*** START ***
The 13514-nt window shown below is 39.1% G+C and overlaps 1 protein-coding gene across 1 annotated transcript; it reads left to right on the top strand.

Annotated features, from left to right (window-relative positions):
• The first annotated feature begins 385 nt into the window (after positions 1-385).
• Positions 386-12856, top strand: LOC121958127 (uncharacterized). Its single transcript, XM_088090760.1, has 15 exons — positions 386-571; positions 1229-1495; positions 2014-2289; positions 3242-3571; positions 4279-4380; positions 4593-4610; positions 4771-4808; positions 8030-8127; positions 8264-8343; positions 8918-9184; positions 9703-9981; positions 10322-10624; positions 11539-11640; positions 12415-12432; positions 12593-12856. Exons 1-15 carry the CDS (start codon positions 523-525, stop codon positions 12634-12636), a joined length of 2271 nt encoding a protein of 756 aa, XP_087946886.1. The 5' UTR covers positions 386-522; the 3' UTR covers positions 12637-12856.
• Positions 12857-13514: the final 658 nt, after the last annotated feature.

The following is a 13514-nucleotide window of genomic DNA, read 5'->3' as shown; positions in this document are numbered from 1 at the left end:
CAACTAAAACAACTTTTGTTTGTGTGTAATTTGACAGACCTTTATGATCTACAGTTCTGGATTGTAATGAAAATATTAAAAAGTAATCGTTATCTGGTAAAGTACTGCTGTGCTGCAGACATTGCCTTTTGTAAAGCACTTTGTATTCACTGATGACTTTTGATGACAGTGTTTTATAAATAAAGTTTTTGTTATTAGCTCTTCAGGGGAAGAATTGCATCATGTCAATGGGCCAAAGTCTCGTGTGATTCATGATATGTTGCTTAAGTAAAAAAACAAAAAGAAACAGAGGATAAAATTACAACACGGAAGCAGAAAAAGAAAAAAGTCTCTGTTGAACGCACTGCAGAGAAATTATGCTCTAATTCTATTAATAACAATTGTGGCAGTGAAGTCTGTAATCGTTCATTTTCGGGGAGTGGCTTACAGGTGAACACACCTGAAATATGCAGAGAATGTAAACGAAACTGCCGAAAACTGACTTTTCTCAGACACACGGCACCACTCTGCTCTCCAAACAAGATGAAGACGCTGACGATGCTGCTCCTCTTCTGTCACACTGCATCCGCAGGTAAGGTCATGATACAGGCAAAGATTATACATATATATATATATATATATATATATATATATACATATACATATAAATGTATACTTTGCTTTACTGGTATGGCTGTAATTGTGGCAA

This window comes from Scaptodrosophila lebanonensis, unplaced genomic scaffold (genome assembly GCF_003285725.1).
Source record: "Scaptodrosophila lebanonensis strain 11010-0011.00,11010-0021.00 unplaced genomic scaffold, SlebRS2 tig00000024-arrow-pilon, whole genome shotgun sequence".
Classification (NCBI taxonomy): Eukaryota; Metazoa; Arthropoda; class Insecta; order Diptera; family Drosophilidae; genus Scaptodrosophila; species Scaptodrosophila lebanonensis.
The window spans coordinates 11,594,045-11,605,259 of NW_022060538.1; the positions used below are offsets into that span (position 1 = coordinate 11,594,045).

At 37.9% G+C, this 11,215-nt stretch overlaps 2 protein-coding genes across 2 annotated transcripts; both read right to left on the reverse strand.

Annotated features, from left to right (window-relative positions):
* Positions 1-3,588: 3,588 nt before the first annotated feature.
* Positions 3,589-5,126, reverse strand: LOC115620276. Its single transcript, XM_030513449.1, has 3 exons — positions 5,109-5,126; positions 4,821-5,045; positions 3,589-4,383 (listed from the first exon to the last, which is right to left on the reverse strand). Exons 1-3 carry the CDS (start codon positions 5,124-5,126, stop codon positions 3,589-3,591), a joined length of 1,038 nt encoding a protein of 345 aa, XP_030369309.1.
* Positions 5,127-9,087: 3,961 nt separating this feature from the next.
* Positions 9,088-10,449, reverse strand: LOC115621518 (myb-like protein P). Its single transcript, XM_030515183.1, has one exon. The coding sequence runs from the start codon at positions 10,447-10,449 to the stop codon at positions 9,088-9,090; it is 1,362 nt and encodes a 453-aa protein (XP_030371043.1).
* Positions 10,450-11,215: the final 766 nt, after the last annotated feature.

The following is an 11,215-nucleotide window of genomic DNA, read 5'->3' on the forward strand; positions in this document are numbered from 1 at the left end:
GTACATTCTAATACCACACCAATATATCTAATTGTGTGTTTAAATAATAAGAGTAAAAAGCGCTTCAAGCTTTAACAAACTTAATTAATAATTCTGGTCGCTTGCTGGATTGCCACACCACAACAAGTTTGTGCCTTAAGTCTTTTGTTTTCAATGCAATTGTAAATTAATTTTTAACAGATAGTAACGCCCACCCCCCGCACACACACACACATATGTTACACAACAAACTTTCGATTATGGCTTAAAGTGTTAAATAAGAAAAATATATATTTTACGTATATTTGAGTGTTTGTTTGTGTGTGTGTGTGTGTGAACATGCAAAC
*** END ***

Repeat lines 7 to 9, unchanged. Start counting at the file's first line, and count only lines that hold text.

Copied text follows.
CAACTAAAACAACTTTTGTTTGTGTGTAATTTGACAGACCTTTATGATCTACAGTTCTGGATTGTAATGAAAATATTAAAAAGTAATCGTTATCTGGTAAAGTACTGCTGTGCTGCAGACATTGCCTTTTGTAAAGCACTTTGTATTCACTGATGACTTTTGATGACAGTGTTTTATAAATAAAGTTTTTGTTATTAGCTCTTCAGGGGAAGAATTGCATCATGTCAATGGGCCAAAGTCTCGTGTGATTCATGATATGTTGCTTAAGTAAAAAAACAAAAAGAAACAGAGGATAAAATTACAACACGGAAGCAGAAAAAGAAAAAAGTCTCTGTTGAACGCACTGCAGAGAAATTATGCTCTAATTCTATTAATAACAATTGTGGCAGTGAAGTCTGTAATCGTTCATTTTCGGGGAGTGGCTTACAGGTGAACACACCTGAAATATGCAGAGAATGTAAACGAAACTGCCGAAAACTGACTTTTCTCAGACACACGGCACCACTCTGCTCTCCAAACAAGATGAAGACGCTGACGATGCTGCTCCTCTTCTGTCACACTGCATCCGCAGGTAAGGTCATGATACAGGCAAAGATTATACATATATATATATATATATATATATATATATATACATATACATATAAATGTATACTTTGCTTTACTGGTATGGCTGTAATTGTGGCAA

This window comes from Scaptodrosophila lebanonensis, unplaced genomic scaffold (genome assembly GCF_003285725.1).
Source record: "Scaptodrosophila lebanonensis strain 11010-0011.00,11010-0021.00 unplaced genomic scaffold, SlebRS2 tig00000024-arrow-pilon, whole genome shotgun sequence".